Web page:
OpenAI says it can detect images made by its own software… mostly

It’s testing a new tool to suss out if a picture is AI generated.


We all think we’re pretty good at identifying images made by AI. It’s the weird alien text in the background. It’s the bizarre inaccuracies that seem to break the laws of physics. Most of all, it’s those gruesome hands and fingers. However, the technology is constantly evolving and it won’t be too long until we won’t be able to tell what’s real or not. Industry leader OpenAI is trying to get ahead of the problem by creating a toolset that detects images created by its own DALL-E 3 generator. The results are a mixed bag.

The tool in action.

The company says it can accurately detect pictures whipped up by DALL-3 98 percent of the time, which is great. There are, though, some fairly big caveats. First of all, the image has to be created by DALL-E and, well, it’s not the only image generator on the block. The internet overfloweth with them. According to data provided by OpenAI, the system only managed to successfully classify five to ten percent of images made by other AI models.

Also, it runs into trouble if the image has been modified in any way. This didn’t seem to be a huge deal in the case of minor modifications, like cropping, compression and changes in saturation. In these cases, the success rate was lower but still within acceptable range at around 95 to 97 percent. Adjusting the hue, however, dropped the success rate down to 82 percent.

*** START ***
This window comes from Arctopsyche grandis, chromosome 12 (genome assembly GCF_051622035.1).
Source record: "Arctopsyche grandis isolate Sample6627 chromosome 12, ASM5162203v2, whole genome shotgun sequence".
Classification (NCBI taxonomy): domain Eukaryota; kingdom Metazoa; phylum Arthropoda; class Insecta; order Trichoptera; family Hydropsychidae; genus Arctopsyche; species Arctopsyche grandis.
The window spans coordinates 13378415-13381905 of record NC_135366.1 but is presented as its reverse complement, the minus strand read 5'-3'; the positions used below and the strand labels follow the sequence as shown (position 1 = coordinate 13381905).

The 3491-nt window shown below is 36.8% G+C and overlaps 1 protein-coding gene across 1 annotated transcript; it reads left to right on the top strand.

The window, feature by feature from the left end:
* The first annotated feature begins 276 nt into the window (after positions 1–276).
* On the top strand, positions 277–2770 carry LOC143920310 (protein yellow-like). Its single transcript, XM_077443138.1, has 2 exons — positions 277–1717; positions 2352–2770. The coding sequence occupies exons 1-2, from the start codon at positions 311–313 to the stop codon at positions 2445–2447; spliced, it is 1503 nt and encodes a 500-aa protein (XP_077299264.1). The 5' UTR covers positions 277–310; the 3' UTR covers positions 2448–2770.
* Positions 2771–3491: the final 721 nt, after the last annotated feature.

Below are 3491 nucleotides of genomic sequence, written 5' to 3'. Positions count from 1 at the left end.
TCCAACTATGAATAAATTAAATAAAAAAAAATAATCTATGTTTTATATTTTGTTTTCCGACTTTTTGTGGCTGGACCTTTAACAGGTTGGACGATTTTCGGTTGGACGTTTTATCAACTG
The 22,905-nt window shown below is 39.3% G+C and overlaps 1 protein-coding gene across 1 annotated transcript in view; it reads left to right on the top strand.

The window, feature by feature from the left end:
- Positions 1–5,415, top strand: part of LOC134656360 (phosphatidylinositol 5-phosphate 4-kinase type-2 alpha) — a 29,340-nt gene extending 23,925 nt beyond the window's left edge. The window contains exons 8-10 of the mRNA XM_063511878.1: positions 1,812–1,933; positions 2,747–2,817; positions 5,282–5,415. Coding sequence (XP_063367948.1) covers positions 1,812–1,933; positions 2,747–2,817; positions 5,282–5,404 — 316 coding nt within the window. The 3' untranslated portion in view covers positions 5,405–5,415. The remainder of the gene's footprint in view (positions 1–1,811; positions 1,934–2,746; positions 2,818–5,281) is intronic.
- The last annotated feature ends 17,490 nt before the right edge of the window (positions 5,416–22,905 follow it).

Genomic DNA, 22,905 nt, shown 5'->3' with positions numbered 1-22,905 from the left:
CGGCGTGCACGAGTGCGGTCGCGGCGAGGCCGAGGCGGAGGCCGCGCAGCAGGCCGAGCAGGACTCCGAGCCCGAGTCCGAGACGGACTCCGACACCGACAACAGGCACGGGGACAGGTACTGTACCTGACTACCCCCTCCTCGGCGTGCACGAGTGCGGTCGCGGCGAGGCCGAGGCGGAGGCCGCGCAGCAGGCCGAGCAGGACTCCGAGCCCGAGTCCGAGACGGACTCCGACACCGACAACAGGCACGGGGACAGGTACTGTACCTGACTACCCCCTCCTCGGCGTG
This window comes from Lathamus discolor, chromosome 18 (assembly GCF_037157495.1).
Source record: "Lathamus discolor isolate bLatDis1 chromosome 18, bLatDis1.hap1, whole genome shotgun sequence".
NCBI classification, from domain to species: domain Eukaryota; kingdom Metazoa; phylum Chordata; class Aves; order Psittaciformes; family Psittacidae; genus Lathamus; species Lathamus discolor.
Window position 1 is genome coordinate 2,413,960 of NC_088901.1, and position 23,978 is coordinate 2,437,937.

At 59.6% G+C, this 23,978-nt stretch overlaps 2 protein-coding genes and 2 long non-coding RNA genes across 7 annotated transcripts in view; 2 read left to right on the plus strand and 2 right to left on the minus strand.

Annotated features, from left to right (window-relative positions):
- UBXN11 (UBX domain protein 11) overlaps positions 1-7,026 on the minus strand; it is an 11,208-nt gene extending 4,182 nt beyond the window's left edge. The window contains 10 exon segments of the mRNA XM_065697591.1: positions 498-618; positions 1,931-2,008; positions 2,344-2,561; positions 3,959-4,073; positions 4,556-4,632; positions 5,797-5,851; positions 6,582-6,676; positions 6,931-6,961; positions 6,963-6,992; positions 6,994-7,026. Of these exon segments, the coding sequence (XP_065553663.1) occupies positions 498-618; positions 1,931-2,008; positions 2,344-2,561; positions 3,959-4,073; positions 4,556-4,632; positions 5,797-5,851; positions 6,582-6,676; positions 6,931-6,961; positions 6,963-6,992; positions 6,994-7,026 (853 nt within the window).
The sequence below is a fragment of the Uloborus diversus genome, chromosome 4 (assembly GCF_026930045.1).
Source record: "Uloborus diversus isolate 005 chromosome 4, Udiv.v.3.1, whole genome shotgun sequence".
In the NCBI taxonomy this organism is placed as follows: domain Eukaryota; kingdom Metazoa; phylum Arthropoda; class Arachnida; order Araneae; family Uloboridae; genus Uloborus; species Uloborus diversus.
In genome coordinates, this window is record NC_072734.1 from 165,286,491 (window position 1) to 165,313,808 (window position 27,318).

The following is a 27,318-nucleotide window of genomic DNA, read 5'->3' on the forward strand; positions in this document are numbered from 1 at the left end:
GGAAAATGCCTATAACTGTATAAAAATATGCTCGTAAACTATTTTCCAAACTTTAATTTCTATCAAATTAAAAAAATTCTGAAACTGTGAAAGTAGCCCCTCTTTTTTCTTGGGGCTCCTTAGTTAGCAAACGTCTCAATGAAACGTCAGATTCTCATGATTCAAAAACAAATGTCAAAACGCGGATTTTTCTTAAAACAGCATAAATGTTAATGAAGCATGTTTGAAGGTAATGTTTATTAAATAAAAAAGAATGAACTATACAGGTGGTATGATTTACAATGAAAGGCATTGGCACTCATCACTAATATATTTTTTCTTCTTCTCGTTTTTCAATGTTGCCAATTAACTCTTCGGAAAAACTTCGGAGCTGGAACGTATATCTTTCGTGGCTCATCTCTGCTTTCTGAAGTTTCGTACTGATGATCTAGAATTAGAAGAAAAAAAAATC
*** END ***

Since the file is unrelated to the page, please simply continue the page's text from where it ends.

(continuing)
Results from the test.

Now here’s where things get really sticky. The toolset struggled when used to classify images that underwent more extensive changes. OpenAI didn’t even publish the success rate in these cases, stating simply that "other modifications, however, can reduce performance.”

This is a bummer because, well, it’s an election year and the vast majority of AI-generated images are going to be modified after the fact so as to better enrage people. In other words, the tool will likely recognize an image of Joe Biden asleep in the Oval Office surrounded by baggies of white powder, but not after the creator slaps on a bunch of angry text and Photoshops in a crying bald eagle or whatever.

At least OpenAI is being transparent regarding the limitations of its detection technology. It’s also giving external testers access to the aforementioned tools to help fix these issues, as reported by The Wall Street Journal. The company, along with bestie Microsoft, has poured $2 million into something called the Societal Resilience Fund, which hopes to expand AI education and literacy.

Unfortunately, the idea of AI mucking up an election is not some faraway concept. It’s happening right now. There have already been AI-generated election ads and disingenuous images used this cycle, and there’s likely much more to come as we slowly, slowly, slowly (slowly) crawl toward November.

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